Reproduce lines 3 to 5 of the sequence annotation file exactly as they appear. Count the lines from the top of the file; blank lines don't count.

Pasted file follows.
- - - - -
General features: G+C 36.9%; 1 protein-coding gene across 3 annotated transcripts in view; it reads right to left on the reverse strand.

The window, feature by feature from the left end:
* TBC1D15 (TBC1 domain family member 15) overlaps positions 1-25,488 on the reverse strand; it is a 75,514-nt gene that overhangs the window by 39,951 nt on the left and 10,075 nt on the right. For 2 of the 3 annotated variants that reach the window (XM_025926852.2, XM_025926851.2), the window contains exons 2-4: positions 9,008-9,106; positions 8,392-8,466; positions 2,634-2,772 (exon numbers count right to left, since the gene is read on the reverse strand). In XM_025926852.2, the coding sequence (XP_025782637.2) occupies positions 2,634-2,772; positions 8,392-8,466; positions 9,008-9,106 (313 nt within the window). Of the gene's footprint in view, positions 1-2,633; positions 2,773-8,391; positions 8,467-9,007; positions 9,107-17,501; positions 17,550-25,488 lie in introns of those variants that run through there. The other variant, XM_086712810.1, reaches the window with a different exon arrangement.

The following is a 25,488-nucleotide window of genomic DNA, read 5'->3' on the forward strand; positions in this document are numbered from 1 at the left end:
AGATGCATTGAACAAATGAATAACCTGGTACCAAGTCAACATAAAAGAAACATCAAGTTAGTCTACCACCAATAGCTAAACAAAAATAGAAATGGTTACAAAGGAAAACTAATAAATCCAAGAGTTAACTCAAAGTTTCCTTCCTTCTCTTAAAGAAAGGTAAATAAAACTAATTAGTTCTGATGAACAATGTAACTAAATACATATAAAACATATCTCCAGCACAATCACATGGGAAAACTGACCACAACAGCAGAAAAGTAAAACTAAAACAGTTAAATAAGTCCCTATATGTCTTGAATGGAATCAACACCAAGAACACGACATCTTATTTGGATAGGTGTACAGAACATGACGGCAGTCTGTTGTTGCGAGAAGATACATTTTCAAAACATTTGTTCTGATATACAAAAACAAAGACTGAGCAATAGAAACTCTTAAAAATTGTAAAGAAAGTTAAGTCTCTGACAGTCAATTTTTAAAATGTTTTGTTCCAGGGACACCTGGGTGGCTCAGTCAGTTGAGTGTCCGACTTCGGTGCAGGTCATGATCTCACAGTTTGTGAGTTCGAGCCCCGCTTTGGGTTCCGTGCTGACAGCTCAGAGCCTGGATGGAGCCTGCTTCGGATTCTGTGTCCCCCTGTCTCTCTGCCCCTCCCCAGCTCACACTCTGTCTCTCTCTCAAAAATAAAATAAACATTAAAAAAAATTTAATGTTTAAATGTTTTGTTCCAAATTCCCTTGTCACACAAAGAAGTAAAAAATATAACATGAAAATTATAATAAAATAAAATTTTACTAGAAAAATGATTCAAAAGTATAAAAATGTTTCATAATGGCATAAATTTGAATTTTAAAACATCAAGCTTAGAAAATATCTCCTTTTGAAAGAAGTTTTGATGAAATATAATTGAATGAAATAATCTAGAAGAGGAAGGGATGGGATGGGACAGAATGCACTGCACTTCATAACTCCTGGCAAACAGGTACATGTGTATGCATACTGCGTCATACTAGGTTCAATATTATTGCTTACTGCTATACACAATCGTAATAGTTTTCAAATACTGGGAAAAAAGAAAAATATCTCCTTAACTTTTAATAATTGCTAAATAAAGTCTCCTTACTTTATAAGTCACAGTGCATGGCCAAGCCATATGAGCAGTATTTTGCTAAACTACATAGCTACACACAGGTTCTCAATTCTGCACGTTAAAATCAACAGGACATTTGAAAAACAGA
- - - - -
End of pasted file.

* TBC1D15 (TBC1 domain family member 15) overlaps positions 1-25,488 on the reverse strand; it is a 75,514-nt gene that overhangs the window by 39,951 nt on the left and 10,075 nt on the right. For 2 of the 3 annotated variants that reach the window (XM_025926852.2, XM_025926851.2), the window contains exons 2-4: positions 9,008-9,106; positions 8,392-8,466; positions 2,634-2,772 (exon numbers count right to left, since the gene is read on the reverse strand). In XM_025926852.2, the coding sequence (XP_025782637.2) occupies positions 2,634-2,772; positions 8,392-8,466; positions 9,008-9,106 (313 nt within the window). Of the gene's footprint in view, positions 1-2,633; positions 2,773-8,391; positions 8,467-9,007; positions 9,107-17,501; positions 17,550-25,488 lie in introns of those variants that run through there. The other variant, XM_086712810.1, reaches the window with a different exon arrangement.

The following is a 25,488-nucleotide window of genomic DNA, read 5'->3' on the forward strand; positions in this document are numbered from 1 at the left end:
AGATGCATTGAACAAATGAATAACCTGGTACCAAGTCAACATAAAAGAAACATCAAGTTAGTCTACCACCAATAGCTAAACAAAAATAGAAATGGTTACAAAGGAAAACTAATAAATCCAAGAGTTAACTCAAAGTTTCCTTCCTTCTCTTAAAGAAAGGTAAATAAAACTAATTAGTTCTGATGAACAATGTAACTAAATACATATAAAACATATCTCCAGCACAATCACATGGGAAAACTGACCACAACAGCAGAAAAGTAAAACTAAAACAGTTAAATAAGTCCCTATATGTCTTGAATGGAATCAACACCAAGAACACGACATCTTATTTGGATAGGTGTACAGAACATGACGGCAGTCTGTTGTTGCGAGAAGATACATTTTCAAAACATTTGTTCTGATATACAAAAACAAAGACTGAGCAATAGAAACTCTTAAAAATTGTAAAGAAAGTTAAGTCTCTGACAGTCAATTTTTAAAATGTTTTGTTCCAGGGACACCTGGGTGGCTCAGTCAGTTGAGTGTCCGACTTCGGTGCAGGTCATGATCTCACAGTTTGTGAGTTCGAGCCCCGCTTTGGGTTCCGTGCTGACAGCTCAGAGCCTGGATGGAGCCTGCTTCGGATTCTGTGTCCCCCTGTCTCTCTGCCCCTCCCCAGCTCACACTCTGTCTCTCTCTCAAAAATAAAATAAACATTAAAAAAAATTTAATGTTTAAATGTTTTGTTCCAAATTCCCTTGTCACACAAAGAAGTAAAAAATATAACATGAAAATTATAATAAAATAAAATTTTACTAGAAAAATGATTCAAAAGTATAAAAATGTTTCATAATGGCATAAATTTGAATTTTAAAACATCAAGCTTAGAAAATATCTCCTTTTGAAAGAAGTTTTGATGAAATATAATTGAATGAAATAATCTAGAAGAGGAAGGGATGGGATGGGACAGAATGCACTGCACTTCATAACTCCTGGCAAACAGGTACATGTGTATGCATACTGCGTCATACTAGGTTCAATATTATTGCTTACTGCTATACACAATCGTAATAGTTTTCAAATACTGGGAAAAAAGAAAAATATCTCCTTAACTTTTAATAATTGCTAAATAAAGTCTCCTTACTTTATAAGTCACAGTGCATGGCCAAGCCATATGAGCAGTATTTTGCTAAACTACATAGCTACACACAGGTTCTCAATTCTGCACGTTAAAATCAACAGGACATTTGAAAAACAGA